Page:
“That’s an expensive way to find out an answer to the question we want an answer to,” he said.

Lake Anne Redevelopment Dies?

Reston was caught off guard in December when developers pulled out of a massive, visionary, grand redevelopment of Lake Anne.

One of the biggest questions of 2016 is what will be next for Lake Anne’s revitalization plans following the termination of the contract between the Fairfax County Board of Supervisors and Lake Anne Development Partners LLC.

“LADP indicated that serious market obstacles exist, and that the initial deal negotiated with the County may not be economically viable at this time,” according to county documents.

“I fear the outlook for Lake Anne revitalization is not good,” said longtime Lake Anne resident and advocate John Lovaas. “Certainly, we face at minimum, two-to-three years additional delay. Worse, it is difficult to imagine a project of the high quality of LADP’s plan emerging from the ruins, and harder yet to imagine one with anywhere near the generous affordable housing components.”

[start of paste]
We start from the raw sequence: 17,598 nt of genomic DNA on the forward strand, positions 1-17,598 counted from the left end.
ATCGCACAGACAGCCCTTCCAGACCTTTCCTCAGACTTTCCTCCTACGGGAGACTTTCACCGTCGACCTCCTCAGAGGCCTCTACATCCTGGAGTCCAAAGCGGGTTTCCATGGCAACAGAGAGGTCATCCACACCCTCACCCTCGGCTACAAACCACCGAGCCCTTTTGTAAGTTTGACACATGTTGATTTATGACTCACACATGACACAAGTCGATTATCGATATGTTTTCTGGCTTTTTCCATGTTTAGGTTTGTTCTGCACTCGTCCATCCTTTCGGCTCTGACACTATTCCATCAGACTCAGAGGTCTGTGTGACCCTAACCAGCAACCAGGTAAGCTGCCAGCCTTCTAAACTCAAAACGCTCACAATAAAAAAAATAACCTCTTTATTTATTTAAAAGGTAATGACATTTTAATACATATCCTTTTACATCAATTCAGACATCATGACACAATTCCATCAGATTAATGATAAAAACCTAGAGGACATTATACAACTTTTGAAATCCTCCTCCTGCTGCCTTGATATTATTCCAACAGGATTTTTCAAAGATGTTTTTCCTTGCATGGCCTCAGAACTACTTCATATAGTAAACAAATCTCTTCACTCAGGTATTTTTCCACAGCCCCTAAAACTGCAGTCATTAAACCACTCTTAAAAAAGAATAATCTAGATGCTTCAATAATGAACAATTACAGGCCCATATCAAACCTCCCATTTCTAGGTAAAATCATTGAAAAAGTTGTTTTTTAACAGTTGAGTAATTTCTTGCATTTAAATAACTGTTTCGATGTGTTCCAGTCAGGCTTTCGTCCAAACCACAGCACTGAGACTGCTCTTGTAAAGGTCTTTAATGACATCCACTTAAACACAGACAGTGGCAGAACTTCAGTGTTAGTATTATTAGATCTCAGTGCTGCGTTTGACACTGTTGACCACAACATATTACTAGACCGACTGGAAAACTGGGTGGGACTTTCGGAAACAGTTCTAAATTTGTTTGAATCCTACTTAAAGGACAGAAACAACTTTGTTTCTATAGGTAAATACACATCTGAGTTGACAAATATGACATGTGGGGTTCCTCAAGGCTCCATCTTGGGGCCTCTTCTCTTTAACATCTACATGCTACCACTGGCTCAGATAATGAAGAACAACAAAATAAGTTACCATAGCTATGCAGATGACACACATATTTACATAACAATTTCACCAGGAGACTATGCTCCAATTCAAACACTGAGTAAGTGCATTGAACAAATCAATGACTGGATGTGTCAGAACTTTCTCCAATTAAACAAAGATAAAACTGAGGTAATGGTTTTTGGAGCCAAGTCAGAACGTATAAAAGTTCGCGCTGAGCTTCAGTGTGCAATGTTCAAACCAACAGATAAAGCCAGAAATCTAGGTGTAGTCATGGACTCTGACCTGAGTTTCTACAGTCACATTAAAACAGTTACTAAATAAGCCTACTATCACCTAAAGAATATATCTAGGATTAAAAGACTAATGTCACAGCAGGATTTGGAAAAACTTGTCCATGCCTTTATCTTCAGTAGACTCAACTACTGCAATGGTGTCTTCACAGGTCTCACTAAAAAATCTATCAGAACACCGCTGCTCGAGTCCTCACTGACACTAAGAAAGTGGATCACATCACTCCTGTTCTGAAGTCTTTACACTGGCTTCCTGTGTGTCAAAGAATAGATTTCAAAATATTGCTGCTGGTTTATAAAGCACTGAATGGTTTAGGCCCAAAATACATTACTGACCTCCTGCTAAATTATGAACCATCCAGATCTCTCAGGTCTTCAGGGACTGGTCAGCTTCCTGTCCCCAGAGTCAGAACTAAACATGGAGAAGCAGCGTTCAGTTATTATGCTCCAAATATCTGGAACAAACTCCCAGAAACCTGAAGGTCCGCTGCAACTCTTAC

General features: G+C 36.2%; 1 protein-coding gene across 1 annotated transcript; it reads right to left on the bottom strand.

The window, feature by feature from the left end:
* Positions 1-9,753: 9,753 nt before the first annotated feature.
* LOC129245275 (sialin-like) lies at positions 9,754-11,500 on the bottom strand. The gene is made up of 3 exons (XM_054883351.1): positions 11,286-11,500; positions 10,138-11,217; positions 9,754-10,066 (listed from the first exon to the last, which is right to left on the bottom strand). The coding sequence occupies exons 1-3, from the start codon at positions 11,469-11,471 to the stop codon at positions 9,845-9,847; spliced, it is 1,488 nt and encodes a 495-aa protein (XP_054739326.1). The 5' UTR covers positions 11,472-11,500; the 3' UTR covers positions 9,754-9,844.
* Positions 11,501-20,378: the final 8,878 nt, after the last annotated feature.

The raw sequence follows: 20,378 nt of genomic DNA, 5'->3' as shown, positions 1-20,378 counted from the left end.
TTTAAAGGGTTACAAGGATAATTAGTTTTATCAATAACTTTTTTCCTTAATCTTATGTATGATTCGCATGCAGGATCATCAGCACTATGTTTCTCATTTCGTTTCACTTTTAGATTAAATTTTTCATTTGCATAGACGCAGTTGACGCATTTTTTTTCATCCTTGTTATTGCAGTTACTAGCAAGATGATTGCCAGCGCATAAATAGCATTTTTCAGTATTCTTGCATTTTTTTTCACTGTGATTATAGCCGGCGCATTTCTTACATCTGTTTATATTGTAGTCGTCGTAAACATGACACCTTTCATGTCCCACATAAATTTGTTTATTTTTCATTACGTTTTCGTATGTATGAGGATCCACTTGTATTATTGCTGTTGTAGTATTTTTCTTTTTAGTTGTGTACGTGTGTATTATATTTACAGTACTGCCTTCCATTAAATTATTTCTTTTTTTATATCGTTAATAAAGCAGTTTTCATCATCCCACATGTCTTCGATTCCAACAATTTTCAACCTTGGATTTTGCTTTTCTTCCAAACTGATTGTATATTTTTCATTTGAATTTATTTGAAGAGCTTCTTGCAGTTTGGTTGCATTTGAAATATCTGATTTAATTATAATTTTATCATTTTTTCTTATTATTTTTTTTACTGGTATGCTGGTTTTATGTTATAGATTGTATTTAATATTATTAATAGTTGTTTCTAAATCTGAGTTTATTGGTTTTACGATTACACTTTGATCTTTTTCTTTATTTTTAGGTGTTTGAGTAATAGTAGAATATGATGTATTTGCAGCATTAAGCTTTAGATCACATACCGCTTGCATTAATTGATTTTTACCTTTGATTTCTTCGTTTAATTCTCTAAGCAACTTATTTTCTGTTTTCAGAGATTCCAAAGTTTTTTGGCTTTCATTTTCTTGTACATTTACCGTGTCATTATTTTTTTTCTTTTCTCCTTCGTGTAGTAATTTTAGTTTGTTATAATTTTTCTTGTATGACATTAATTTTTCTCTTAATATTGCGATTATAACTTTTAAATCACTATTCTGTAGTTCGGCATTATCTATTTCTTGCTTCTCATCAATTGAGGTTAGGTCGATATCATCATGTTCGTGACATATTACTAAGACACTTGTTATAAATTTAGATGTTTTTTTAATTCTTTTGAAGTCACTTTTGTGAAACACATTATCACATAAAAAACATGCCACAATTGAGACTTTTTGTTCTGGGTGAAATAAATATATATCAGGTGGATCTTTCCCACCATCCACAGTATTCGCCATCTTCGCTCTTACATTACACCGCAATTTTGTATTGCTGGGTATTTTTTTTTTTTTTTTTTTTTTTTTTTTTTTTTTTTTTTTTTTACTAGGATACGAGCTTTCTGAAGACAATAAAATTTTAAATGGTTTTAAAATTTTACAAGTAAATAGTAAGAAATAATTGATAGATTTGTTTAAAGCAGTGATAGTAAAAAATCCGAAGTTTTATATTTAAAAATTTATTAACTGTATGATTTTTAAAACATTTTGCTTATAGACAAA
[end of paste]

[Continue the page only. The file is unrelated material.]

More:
Plans to renovate apartments and commercial plaza had been approved by the Board of Supervisors in March, “after years of debate and discussion.”

The plan for Lake Anne called for 1,037 new mixed-income residential units, more than 110,000 square feet of new retail including a 15,800-square-foot boutique grocery, 82,454 square feet of office space, an amphitheater with outdoor movie screen, an expanded plaza with community gathering area, multiple public parks and additional trails, underground parking and more.

Lake Anne turned 50 years old in 2014, the year Bob Simon, Reston’s founding father turned 100.